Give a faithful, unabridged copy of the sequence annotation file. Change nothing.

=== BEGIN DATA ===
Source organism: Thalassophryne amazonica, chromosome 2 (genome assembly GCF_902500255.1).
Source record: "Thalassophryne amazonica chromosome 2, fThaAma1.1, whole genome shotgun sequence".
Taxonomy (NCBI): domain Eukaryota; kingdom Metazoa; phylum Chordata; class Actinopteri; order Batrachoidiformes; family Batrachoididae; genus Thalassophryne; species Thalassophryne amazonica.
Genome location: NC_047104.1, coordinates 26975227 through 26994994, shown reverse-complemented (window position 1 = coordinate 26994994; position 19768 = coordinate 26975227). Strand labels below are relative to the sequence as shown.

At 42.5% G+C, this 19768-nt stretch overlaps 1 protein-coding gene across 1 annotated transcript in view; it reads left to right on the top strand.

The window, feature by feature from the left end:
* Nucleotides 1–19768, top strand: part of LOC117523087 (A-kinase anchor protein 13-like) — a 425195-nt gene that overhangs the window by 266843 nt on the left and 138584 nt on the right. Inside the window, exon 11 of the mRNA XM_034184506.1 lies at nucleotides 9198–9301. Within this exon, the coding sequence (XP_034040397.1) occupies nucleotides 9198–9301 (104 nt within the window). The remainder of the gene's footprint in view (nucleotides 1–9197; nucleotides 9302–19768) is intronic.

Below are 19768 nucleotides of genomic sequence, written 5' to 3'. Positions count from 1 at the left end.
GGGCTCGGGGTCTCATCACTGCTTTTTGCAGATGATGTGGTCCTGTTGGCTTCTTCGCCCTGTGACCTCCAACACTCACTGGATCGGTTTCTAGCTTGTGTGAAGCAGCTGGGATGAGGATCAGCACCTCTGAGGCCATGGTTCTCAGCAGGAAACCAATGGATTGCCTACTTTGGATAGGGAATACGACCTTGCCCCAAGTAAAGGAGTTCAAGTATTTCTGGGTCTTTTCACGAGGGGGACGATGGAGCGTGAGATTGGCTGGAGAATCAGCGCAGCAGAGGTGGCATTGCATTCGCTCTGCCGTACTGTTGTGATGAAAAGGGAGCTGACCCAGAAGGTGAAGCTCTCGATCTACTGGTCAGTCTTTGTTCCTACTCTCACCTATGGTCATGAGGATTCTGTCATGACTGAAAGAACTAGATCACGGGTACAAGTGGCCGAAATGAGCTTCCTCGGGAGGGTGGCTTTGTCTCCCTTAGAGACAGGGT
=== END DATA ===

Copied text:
Source organism: Thalassophryne amazonica, chromosome 2 (genome assembly GCF_902500255.1).
Source record: "Thalassophryne amazonica chromosome 2, fThaAma1.1, whole genome shotgun sequence".
Taxonomy (NCBI): domain Eukaryota; kingdom Metazoa; phylum Chordata; class Actinopteri; order Batrachoidiformes; family Batrachoididae; genus Thalassophryne; species Thalassophryne amazonica.
Genome location: NC_047104.1, coordinates 26975227 through 26994994, shown reverse-complemented (window position 1 = coordinate 26994994; position 19768 = coordinate 26975227). Strand labels below are relative to the sequence as shown.

At 42.5% G+C, this 19768-nt stretch overlaps 1 protein-coding gene across 1 annotated transcript in view; it reads left to right on the top strand.

The window, feature by feature from the left end:
* Nucleotides 1–19768, top strand: part of LOC117523087 (A-kinase anchor protein 13-like) — a 425195-nt gene that overhangs the window by 266843 nt on the left and 138584 nt on the right. Inside the window, exon 11 of the mRNA XM_034184506.1 lies at nucleotides 9198–9301. Within this exon, the coding sequence (XP_034040397.1) occupies nucleotides 9198–9301 (104 nt within the window). The remainder of the gene's footprint in view (nucleotides 1–9197; nucleotides 9302–19768) is intronic.

Below are 19768 nucleotides of genomic sequence, written 5' to 3'. Positions count from 1 at the left end.
GGGCTCGGGGTCTCATCACTGCTTTTTGCAGATGATGTGGTCCTGTTGGCTTCTTCGCCCTGTGACCTCCAACACTCACTGGATCGGTTTCTAGCTTGTGTGAAGCAGCTGGGATGAGGATCAGCACCTCTGAGGCCATGGTTCTCAGCAGGAAACCAATGGATTGCCTACTTTGGATAGGGAATACGACCTTGCCCCAAGTAAAGGAGTTCAAGTATTTCTGGGTCTTTTCACGAGGGGGACGATGGAGCGTGAGATTGGCTGGAGAATCAGCGCAGCAGAGGTGGCATTGCATTCGCTCTGCCGTACTGTTGTGATGAAAAGGGAGCTGACCCAGAAGGTGAAGCTCTCGATCTACTGGTCAGTCTTTGTTCCTACTCTCACCTATGGTCATGAGGATTCTGTCATGACTGAAAGAACTAGATCACGGGTACAAGTGGCCGAAATGAGCTTCCTCGGGAGGGTGGCTTTGTCTCCCTTAGAGACAGGGT